Adenocarcinoma is the most common type of lung cancer in smokers and non-smokers, in men and women, regardless of their age. It comprises around 40% of all lung cancers. It is usually found near the edge of the lung. It can develop in the chest lining causing fluid to form in the chest cavity. This type of NSCLC tends to grow more slowly than other lung cancers and has a greater chance of being found before it has spread (or metastasized) to other body organs.

    Squamous cell carcinoma

    Squamous cell carcinoma comprises 25-30% of all lung cancers. It can develop in the mucous membrane that lines the bronchial tubes. Coughing up blood is a common sign of squamous cell NSCLC. This sub-type of NSCLC is strongly associated with smoking.

    Large cell undifferentiated carcinoma

    This is a rare sub-type of NSCLC accounting for approximately 5-10% of lung cancers. Large cell undifferentiated carcinoma often begins in the central part of the lungs. It is known to grow and spread quickly into nearby lymph nodes as well as other organs.

    Other sub-types of NSCLC include adenosquamous carcinoma and sarcomatoid carcinoma. These are much less common than those mentioned above.

    Knowing the subtype of NSCLC helps the healthcare team identify the best treatment options for you.

    NSCLC is not the same in every person. Recently, the complexity of lung cancer has been identified through genome research. The different sub-types of NSCLC lung cancer can be grouped according to the type of DNA damage that causes the lung cancer. This type of genetic or molecular testing can help doctors identify if your lung cancer can be treated by medicines that target these DNA changes. Information about genetic testing in lung cancer will be provided soon.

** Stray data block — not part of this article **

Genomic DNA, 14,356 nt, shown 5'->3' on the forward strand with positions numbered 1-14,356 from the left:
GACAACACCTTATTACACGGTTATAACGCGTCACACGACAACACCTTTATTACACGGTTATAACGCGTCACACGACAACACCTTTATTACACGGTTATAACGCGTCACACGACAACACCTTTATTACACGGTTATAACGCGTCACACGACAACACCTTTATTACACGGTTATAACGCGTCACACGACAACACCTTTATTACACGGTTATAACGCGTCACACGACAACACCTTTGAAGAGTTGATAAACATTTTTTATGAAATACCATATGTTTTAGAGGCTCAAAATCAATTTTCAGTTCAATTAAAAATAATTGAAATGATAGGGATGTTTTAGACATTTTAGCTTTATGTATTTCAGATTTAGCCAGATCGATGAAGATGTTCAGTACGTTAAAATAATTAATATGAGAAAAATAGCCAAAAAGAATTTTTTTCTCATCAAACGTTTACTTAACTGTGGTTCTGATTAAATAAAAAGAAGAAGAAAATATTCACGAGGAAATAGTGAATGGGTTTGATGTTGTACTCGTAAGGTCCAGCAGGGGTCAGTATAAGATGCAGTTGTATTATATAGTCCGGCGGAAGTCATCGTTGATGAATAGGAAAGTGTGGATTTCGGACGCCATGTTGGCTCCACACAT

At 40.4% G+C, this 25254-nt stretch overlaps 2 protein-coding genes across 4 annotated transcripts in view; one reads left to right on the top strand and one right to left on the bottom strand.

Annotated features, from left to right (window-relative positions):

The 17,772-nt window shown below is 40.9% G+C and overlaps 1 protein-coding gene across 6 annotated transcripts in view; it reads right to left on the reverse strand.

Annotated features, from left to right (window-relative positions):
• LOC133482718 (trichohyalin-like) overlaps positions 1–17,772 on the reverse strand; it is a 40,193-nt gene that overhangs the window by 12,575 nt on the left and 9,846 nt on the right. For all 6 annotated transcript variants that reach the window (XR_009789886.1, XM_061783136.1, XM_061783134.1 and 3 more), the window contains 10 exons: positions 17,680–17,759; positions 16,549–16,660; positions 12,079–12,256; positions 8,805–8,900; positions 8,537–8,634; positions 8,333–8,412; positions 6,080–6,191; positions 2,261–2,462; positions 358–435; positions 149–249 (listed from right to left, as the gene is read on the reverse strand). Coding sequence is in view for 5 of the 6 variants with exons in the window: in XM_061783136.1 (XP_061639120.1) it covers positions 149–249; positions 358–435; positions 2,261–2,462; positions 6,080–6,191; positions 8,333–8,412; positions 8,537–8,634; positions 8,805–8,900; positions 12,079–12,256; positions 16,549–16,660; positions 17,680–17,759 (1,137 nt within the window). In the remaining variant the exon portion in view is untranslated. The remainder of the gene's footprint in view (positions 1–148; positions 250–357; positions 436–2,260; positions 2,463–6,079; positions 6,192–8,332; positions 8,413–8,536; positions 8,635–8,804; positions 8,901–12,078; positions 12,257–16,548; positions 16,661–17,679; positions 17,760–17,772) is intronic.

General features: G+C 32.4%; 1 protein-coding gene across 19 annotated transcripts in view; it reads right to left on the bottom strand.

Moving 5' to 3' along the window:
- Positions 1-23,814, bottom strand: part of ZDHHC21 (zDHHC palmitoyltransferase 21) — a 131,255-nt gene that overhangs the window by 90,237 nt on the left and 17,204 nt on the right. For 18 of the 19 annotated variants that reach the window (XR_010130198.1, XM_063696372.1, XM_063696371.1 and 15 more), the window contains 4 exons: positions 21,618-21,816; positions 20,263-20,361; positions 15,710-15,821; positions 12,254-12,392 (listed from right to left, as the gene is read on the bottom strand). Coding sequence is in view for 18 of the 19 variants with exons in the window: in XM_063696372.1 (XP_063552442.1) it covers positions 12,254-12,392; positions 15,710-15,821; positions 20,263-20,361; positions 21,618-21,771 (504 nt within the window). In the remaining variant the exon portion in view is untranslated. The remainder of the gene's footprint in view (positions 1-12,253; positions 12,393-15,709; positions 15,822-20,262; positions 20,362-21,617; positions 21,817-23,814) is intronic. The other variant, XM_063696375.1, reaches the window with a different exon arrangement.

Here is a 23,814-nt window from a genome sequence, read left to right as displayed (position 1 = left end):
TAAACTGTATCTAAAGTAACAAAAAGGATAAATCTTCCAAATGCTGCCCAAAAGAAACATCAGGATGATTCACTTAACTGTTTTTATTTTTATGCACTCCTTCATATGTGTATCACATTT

NB: Information about other types of NSCLC such as Epidermal Growth Factor Receptor (EGFR) mutations and Anaplastic Lymphoma Kinase (ALK) etc. will be added soon.

  • Small cell lung cancer

    Small cell lung cancer (SCLC) accounts for around 15-20% of all lung cancers. Small cell lung cancer usually starts in the bronchi in the centre of the chest, although about 5% of the time it is found in the periphery of the lungs. Small cell lung cancer is a type of neuroendocrine tumour, which means that the neuroendocrine cells that form part of the lining of the airways experience uncontrolled growth and multiply.

    Small cell lung cancer behaves very differently to non-small cell lung cancer. It is aggressive; it grows very quickly and spreads via the bloodstream to lymph nodes and other organs such as the brain early in the disease. It is quite common for tumour deposits to be found in other organs at the time of diagnosis. Due to the early spread of small cell lung cancer, surgery is generally not an option. Chemotherapy combined with radiotherapy is most commonly used as treatment.